'Concussion' doctor explains the dangers of high impact sports

Famed 'Concussion' doctor explains the dangers of high impact sports.

NEW ORLEANS - At the age of 15, Dr. Bennet Omalu made history by going to medical school. Then he made history again with his research. Now the movie "Concussion" takes on the controversy about his research and the potential dangers of playing contact sports.

Dr. Omalu, played by actor Will Smith in 'Concussion,' was the first doctor to discover, diagnose and name a chronic brain disease called chronic traumatic encephalopathy or CTE. It's  found most often in football players, professional hockey players, and wrestlers.

"I think it's a scientific fact and a scientific truth underlaid by generally accepted principles of medicine and common knowledge that when you expose your head to repeated blows in every activity, especially high impact contact sports, there is a significant and inherent risk of developing permanent brain damage," said Dr. Omalu. He currently serves as the chief medical examiner of San Joaquin County, California, and a clinical associate professor in the UC Davis Department of Medical Pathology and Laboratory Medicine.

He studied the brain tissue of more more than 10,000 people of all ages and all types of injuries. Now he and doctors in the College of American Pathologists want to educate people, especially parents, about the problem. He says helmets will not prevent subconcussions and concussions, since the brain can crash internally into the skull. He also said you do not have to have a concussion or medical symptoms to have damage on the cellular level that can show up decades later.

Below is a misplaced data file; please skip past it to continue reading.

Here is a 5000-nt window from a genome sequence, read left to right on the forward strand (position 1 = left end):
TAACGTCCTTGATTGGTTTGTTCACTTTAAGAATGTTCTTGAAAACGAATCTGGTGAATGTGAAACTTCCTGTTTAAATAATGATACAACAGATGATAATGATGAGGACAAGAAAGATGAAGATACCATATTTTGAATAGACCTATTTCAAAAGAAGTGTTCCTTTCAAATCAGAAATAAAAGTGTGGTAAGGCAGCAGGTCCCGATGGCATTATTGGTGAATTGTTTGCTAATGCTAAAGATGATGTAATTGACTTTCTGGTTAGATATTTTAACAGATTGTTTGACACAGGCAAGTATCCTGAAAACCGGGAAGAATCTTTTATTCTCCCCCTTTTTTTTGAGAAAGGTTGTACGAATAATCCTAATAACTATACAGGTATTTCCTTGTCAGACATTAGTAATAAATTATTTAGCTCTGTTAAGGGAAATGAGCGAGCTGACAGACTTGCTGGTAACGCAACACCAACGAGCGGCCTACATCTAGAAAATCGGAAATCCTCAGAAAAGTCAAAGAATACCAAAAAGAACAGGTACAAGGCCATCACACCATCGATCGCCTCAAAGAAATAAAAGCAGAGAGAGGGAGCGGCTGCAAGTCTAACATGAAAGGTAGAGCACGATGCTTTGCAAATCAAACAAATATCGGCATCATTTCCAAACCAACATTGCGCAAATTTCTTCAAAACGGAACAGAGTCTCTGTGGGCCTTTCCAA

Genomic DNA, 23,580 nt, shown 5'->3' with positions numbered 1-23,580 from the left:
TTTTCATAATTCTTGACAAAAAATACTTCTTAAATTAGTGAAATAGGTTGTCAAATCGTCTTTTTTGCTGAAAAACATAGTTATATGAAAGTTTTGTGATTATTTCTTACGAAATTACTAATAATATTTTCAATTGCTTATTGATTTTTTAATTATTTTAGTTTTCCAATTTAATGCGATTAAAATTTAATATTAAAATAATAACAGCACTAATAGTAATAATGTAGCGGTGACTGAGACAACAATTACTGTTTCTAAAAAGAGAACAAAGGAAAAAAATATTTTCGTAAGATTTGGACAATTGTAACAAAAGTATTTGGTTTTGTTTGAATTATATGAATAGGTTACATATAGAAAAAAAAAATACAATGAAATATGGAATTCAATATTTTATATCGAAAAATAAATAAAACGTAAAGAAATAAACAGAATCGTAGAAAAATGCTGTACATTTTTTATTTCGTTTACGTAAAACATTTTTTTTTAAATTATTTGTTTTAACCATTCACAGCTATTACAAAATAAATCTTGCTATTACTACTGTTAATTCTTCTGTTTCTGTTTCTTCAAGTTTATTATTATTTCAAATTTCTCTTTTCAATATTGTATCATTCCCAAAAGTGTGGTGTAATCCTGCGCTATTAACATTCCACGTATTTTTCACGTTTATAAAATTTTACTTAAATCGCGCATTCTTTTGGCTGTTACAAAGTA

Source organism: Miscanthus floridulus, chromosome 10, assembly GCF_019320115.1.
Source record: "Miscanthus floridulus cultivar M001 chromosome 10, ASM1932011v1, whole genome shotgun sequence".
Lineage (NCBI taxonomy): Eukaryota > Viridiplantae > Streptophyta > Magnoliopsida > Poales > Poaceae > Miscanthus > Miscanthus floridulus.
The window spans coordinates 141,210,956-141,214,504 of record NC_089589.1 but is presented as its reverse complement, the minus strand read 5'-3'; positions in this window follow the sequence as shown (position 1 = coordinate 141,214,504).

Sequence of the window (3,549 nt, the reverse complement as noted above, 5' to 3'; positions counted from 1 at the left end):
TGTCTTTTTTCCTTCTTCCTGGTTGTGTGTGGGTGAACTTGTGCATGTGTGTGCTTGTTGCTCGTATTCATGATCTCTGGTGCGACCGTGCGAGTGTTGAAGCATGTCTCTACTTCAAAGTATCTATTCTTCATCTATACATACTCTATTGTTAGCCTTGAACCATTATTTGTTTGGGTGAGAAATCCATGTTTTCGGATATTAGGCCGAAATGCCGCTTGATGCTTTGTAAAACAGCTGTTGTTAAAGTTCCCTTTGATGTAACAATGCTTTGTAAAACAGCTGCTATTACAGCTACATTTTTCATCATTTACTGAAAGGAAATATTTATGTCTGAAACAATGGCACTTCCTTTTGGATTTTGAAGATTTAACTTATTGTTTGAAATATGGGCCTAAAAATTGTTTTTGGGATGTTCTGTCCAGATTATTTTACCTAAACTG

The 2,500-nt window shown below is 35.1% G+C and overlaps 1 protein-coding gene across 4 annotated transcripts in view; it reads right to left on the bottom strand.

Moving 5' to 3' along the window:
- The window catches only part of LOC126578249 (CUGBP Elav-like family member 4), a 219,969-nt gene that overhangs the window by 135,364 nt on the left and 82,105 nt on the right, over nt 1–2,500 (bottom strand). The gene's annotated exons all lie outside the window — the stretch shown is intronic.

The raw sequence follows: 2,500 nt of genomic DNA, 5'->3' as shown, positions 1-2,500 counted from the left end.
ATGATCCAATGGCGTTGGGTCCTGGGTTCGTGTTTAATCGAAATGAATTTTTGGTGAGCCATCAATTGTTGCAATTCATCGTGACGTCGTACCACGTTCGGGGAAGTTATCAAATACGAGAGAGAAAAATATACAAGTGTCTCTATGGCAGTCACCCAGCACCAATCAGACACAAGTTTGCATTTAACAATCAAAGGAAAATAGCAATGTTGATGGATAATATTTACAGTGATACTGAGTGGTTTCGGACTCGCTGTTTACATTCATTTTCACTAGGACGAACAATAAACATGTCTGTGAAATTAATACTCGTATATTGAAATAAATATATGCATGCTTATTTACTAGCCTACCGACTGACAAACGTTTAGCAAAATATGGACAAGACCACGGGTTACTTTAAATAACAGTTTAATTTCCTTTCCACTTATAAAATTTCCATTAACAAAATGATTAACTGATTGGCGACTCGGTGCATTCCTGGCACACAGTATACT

"(Symptoms) may include: mood disorder, like severe depression, like bipolar disorder, like drug abuse, alcoholism, diminution in intelligence, impaired judgment, and eventually in the later part of your life, dementia," Omalu explained. 

He says taking regular fish oil can help the brain and hyperbaric oxygen treatment can help surviving neurons function better, but there is no cure. For now, the brain damage is permanent.

"The risk is present and it could manifest many, many years later after you've forgotten, long forgotten that you played any high impact contact sport," said Omalu. 


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